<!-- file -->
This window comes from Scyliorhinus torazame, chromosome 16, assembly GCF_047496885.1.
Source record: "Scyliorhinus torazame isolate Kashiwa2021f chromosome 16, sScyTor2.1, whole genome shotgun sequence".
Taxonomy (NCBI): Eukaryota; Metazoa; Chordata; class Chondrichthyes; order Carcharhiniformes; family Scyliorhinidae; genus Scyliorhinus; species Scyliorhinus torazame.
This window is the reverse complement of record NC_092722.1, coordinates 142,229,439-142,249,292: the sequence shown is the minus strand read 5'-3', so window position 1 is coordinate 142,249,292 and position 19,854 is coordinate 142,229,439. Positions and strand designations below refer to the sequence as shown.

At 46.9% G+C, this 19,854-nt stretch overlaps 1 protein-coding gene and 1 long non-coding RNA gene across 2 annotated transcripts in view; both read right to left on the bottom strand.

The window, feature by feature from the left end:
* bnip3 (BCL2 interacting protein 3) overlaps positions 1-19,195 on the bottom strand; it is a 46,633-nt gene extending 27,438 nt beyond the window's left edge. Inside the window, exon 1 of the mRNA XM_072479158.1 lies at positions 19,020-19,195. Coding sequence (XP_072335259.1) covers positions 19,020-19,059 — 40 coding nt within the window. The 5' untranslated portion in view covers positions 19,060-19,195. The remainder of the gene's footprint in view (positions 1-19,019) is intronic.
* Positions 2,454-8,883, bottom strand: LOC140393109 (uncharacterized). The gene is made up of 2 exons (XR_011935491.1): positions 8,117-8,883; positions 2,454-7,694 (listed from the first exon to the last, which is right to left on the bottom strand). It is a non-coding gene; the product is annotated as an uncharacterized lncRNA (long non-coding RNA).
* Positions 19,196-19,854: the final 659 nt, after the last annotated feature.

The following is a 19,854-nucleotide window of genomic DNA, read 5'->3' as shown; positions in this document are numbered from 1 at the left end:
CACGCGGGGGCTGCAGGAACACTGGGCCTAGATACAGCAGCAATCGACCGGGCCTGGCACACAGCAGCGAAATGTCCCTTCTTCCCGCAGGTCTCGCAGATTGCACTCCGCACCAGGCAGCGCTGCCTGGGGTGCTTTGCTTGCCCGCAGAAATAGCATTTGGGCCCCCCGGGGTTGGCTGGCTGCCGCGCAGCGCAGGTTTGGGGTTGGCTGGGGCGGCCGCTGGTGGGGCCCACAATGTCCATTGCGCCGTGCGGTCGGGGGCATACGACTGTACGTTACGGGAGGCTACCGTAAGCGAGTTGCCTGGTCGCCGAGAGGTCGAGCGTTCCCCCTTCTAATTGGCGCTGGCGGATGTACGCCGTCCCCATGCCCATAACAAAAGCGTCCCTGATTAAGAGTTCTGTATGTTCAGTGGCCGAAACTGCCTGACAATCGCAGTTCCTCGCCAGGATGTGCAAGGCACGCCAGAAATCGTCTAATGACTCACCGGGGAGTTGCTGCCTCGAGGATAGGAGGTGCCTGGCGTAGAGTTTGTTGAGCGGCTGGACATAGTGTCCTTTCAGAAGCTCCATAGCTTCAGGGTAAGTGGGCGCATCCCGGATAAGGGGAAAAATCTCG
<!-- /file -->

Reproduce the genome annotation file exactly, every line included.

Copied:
This window comes from Scyliorhinus torazame, chromosome 16, assembly GCF_047496885.1.
Source record: "Scyliorhinus torazame isolate Kashiwa2021f chromosome 16, sScyTor2.1, whole genome shotgun sequence".
Taxonomy (NCBI): Eukaryota; Metazoa; Chordata; class Chondrichthyes; order Carcharhiniformes; family Scyliorhinidae; genus Scyliorhinus; species Scyliorhinus torazame.
This window is the reverse complement of record NC_092722.1, coordinates 142,229,439-142,249,292: the sequence shown is the minus strand read 5'-3', so window position 1 is coordinate 142,249,292 and position 19,854 is coordinate 142,229,439. Positions and strand designations below refer to the sequence as shown.

At 46.9% G+C, this 19,854-nt stretch overlaps 1 protein-coding gene and 1 long non-coding RNA gene across 2 annotated transcripts in view; both read right to left on the bottom strand.

The window, feature by feature from the left end:
* bnip3 (BCL2 interacting protein 3) overlaps positions 1-19,195 on the bottom strand; it is a 46,633-nt gene extending 27,438 nt beyond the window's left edge. Inside the window, exon 1 of the mRNA XM_072479158.1 lies at positions 19,020-19,195. Coding sequence (XP_072335259.1) covers positions 19,020-19,059 — 40 coding nt within the window. The 5' untranslated portion in view covers positions 19,060-19,195. The remainder of the gene's footprint in view (positions 1-19,019) is intronic.
* Positions 2,454-8,883, bottom strand: LOC140393109 (uncharacterized). The gene is made up of 2 exons (XR_011935491.1): positions 8,117-8,883; positions 2,454-7,694 (listed from the first exon to the last, which is right to left on the bottom strand). It is a non-coding gene; the product is annotated as an uncharacterized lncRNA (long non-coding RNA).
* Positions 19,196-19,854: the final 659 nt, after the last annotated feature.

The following is a 19,854-nucleotide window of genomic DNA, read 5'->3' as shown; positions in this document are numbered from 1 at the left end:
CACGCGGGGGCTGCAGGAACACTGGGCCTAGATACAGCAGCAATCGACCGGGCCTGGCACACAGCAGCGAAATGTCCCTTCTTCCCGCAGGTCTCGCAGATTGCACTCCGCACCAGGCAGCGCTGCCTGGGGTGCTTTGCTTGCCCGCAGAAATAGCATTTGGGCCCCCCGGGGTTGGCTGGCTGCCGCGCAGCGCAGGTTTGGGGTTGGCTGGGGCGGCCGCTGGTGGGGCCCACAATGTCCATTGCGCCGTGCGGTCGGGGGCATACGACTGTACGTTACGGGAGGCTACCGTAAGCGAGTTGCCTGGTCGCCGAGAGGTCGAGCGTTCCCCCTTCTAATTGGCGCTGGCGGATGTACGCCGTCCCCATGCCCATAACAAAAGCGTCCCTGATTAAGAGTTCTGTATGTTCAGTGGCCGAAACTGCCTGACAATCGCAGTTCCTCGCCAGGATGTGCAAGGCACGCCAGAAATCGTCTAATGACTCACCGGGGAGTTGCTGCCTCGAGGATAGGAGGTGCCTGGCGTAGAGTTTGTTGAGCGGCTGGACATAGTGTCCTTTCAGAAGCTCCATAGCTTCAGGGTAAGTGGGCGCATCCCGGATAAGGGGAAAAATCTCG